No prizes for guessing who was amongst the first people we asked to join us in the market. When we moved down to Southwark, I spent several fruitless days wandering around the area looking for something cheap, tasty, filling and which would hit the spot as far as my spicy chilli, noodle and rice cravings were concerned. You can take the gal out of Malaysia but you can’t take Malaysia out of the gal.
Honestly… I wrote to my favourite eateries telling them about the lack of non-chain, hot food, Asian eateries in the area and sent them my research on foot fall, the type of competiton in the neighbourhood, the type of customers there would be (local offices and tourists from the Tate Modern, Globe Theatre etc), available A3 retail units nearby – that’s how desperate I was.
Imagine my delight and surprise then to see this unassuming sign, across the road from the Union Street Theatre, right on my way to work, yet tucked away and easy to miss…
Oooo… eyes open wide, I crossed the road oblivious of the traffic and sniffed the air tentatively. It was 9am, so not much was happening. I peered in expectantly as the little person in my head filed the place away for further inspection.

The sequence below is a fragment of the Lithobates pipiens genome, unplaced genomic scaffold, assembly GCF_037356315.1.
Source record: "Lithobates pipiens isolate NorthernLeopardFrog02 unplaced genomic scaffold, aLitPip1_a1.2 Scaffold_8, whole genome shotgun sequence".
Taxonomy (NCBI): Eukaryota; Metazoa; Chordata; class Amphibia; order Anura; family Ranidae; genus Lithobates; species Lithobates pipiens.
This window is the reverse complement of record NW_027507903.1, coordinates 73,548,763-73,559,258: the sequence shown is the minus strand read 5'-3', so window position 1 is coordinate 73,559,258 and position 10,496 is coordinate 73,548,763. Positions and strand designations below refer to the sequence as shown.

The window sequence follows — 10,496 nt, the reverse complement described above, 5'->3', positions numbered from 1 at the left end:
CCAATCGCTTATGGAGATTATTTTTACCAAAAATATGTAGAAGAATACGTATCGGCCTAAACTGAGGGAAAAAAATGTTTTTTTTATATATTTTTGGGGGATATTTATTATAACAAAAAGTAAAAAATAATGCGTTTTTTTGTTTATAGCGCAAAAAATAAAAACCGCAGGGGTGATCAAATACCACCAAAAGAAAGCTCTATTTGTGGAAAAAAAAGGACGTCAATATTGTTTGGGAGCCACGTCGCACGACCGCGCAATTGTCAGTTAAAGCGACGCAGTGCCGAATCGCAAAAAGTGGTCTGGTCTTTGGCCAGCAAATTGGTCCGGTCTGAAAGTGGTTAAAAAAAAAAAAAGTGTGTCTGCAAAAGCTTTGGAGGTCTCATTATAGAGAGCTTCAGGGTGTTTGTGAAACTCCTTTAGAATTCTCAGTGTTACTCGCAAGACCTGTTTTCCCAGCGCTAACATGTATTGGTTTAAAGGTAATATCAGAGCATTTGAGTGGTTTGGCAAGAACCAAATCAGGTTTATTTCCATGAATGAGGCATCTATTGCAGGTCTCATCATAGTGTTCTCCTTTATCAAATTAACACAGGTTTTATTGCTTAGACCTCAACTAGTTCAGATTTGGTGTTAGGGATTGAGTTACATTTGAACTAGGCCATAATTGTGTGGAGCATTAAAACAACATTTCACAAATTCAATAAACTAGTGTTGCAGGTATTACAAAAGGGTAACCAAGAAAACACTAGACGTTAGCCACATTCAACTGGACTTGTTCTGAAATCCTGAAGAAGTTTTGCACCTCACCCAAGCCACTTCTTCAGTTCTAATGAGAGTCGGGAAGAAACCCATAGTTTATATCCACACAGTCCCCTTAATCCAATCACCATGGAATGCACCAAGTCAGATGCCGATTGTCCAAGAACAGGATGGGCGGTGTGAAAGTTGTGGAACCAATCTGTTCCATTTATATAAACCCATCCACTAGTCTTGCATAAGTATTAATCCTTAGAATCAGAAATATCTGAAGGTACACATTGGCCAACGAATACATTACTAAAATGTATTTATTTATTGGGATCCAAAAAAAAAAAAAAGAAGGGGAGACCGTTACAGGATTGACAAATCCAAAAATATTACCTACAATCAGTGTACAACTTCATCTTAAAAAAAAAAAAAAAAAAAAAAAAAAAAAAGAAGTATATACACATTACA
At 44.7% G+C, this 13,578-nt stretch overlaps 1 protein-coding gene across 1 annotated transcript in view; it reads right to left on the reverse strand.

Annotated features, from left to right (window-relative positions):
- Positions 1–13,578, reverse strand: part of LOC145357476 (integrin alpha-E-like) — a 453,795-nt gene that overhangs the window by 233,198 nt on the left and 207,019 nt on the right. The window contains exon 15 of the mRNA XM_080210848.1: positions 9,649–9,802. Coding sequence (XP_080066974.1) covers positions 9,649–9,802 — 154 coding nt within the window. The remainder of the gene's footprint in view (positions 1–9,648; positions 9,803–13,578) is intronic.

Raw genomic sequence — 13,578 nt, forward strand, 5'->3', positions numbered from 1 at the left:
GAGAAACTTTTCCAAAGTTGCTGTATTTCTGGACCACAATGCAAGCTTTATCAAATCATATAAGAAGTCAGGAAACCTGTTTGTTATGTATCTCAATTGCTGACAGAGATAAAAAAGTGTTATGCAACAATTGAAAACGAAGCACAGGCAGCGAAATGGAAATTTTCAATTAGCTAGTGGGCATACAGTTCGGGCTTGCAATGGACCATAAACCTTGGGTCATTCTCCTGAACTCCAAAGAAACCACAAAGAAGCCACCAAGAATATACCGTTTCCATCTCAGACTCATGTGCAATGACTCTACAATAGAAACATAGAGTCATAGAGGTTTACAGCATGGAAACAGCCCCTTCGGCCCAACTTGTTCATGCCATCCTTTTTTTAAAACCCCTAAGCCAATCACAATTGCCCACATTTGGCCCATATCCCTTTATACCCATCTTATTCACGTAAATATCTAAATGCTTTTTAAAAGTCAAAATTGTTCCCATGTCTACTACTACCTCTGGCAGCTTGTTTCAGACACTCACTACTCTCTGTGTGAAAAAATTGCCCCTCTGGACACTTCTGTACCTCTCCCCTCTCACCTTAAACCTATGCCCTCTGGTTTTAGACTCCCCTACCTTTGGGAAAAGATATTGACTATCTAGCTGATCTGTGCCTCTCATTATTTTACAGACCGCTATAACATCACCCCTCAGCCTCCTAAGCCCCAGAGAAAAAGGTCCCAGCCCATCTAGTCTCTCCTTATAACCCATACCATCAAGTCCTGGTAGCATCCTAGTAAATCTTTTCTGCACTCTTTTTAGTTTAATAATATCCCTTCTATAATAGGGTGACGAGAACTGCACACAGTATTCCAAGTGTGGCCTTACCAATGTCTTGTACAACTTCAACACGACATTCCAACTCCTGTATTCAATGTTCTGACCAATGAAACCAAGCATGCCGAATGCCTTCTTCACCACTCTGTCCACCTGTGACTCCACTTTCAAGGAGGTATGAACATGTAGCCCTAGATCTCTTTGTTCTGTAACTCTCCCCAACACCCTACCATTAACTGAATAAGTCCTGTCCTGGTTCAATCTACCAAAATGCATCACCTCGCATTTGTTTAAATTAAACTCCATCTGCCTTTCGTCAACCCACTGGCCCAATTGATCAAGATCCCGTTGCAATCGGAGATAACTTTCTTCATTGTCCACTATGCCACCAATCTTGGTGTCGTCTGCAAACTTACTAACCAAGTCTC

12:00 sharp I was out of the office and down the road… lovely curry spicy smells drifted on the breeze as I got nearer. There was a queue outside… good sign. As I went walked up I could see there were two stalls – one with pre-cooked steaming hot curries and stir fries, yellow chicken curry, tom kha gai, chicken with basil and cashew nuts, vegetarian green curry, salmon red curry. Mmmmm……… The formula is simple – you can have steamed or fried rice, or fried noodles, paired with any of the hot dishes.
…chilli oil with dregs, sweet chilli sauce, crushed peanuts and lemon slices – so you can tailor your meal to your satisfaction. On the other stall, they cook fried noodles or rice to order from a menu of Thai favourites.
These are cooked to perfection – really well seasoned, noodles have just the right amount of bite (not too sloppy), and fried rice with a spicy kick. They use heaps of fresh vegetables, spices and herbs and it all tastes good, good, good. Nothing too fancy – just honest, tasty, cheap food like you would find in South East Asia, where workers, families, young and old can sit down for a great meal. As an added touch of loveliness, they give away free prawn crackers on Fridays but you have to get there early before they run out. What more could you want?
I’m thrilled to be partnering with Bangkok Kitchen on this, our first South East Asian street food market. Farhen and Guitar, business partners of BK, have been so incredibly helpful – we’ve got off to a brilliant start. So, who next?